nermeen: what about cory booker? -- when he wased asked what he would do on day one if you were elected, he focused exclusively on immigration policies. your response to the points he made? >> i think senator booker and many of the other candidates understand that in order to trumpd to the administration's scapegoating of immigrants, they need to present a vision that is fundamentally different, a vision that is rooted in the idea we can and should be an inclusive society and that in order to be that, we need to make sure we are not treating people in the most inhumane ways as the trump administration has. so the candidates like booker, castro, senator warren, who are actually leaning into the issue of immigration, are the ones that are essentially presenting contrast toclear
the trump administration. usually for a long time, democrats have ran away from immigration. they consider this issue a dangerous issue in elections, and they run away from it. and when they run to it, they say, well, we need to enforce our laws in order to give people some reprieve, some path to citizenship. that has not worked. it has only resulted in more detentions, more deportations, the deaths of people at the border. we need to change that. they need to present a vision that is totally different. amy: you're talking about oscar the 25-year-old that and his 23-month-old girl whose picture by mexican journalist, face down in the real ground -- rio grande, drought, has been the backdrop of this week, both around the
immigration bill in congress around these debates. you have senators klobuchar and warren going to the homestead facility. 2300 unaccompanied migrant children are jailed there. ,nd you have general kelly president trump's, now on the board of caliburn that runs that facility. commerce members are asking for them to be investigated. you have biden speaking tonight was been the vice president under obama for eight years and although there's no question trump has taken the terror and the brutality against migrants to a new height, president obama built up the infrastructure. what do you expect biden to say? >> i don't expect vision from biden. i don't expect that much courage from biden. biden is responsible for the passage of the 94 crime bill, which resulted in the massive expansion of criminalization, mass incarceration in this country, investment in the militarization of police across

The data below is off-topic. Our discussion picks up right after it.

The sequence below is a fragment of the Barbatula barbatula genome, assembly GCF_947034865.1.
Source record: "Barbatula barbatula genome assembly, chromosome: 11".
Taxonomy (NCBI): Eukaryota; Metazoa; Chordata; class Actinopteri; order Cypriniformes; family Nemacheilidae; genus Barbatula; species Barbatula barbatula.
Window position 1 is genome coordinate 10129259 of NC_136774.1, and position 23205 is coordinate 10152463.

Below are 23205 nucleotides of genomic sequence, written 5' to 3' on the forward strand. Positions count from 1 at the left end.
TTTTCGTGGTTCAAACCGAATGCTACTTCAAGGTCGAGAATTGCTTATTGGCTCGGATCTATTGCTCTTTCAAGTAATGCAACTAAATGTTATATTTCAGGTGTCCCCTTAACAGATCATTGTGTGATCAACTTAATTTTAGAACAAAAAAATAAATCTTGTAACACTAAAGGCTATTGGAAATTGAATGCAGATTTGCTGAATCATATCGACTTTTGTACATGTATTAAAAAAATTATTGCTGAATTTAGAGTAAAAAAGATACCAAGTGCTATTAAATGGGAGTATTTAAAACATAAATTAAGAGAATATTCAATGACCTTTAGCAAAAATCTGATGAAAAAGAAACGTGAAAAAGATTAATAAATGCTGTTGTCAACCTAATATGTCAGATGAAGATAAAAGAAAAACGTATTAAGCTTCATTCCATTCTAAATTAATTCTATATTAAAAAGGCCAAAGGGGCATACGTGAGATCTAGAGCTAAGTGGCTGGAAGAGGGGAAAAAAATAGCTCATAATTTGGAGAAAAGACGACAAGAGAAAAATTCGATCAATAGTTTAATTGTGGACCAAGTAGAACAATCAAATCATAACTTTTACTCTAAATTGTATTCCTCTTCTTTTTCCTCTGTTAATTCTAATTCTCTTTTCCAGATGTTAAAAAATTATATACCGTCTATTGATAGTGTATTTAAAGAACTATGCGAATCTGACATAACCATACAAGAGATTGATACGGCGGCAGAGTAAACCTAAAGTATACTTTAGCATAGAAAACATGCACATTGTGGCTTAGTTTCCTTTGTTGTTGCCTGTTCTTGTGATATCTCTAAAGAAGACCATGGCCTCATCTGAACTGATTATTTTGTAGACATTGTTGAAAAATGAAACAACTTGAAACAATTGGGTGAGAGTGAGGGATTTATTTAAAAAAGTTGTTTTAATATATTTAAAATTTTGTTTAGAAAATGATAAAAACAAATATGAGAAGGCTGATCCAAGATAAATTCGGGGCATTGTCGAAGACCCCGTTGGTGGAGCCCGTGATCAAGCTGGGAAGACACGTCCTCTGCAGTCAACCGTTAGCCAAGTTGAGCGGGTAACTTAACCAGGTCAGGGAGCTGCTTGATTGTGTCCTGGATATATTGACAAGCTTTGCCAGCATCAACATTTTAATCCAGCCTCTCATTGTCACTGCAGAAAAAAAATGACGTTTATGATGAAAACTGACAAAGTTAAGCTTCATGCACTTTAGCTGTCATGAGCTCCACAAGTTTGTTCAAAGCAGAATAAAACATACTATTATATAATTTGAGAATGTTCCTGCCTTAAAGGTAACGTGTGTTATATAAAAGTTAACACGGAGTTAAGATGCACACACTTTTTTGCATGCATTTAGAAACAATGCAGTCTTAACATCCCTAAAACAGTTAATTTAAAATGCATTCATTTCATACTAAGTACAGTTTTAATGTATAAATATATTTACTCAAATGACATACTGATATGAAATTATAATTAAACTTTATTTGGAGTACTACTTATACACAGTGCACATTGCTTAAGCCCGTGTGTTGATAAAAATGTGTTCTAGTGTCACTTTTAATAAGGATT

the country. senator biden is not someone we can expect to lead on issues of criminal justice and racial justice. -- there is a tremendous opportunity for democrats to actually part ways with their own history. it is true that under obama, immigrant families suffered tremendous levels of criminalization of deportation. he helped expand the tension aparatus, a lot of which is for-profit system. 70% of people who are in immigration detention centers are sitting in for-profit cells with people like john kelly making money for every child that is incarcerated in homestead. toend the entanglement of our government with for-profit companies that are making money from the caging of children and families. we need to make sure the
policies that have resulted in so many deaths, so many family separations, so much cruelty at the border and in the interior, are fundamentally changed. amy: we're going to go to break and come back to our discussion. ana maria archila, co-executive director of the center for popular democracy. we have a roundtable on this first of two democratic presidential primary debates that are taking place in miami. the first, last night. the second, tonight. we will be back in a moment. ♪ [music break]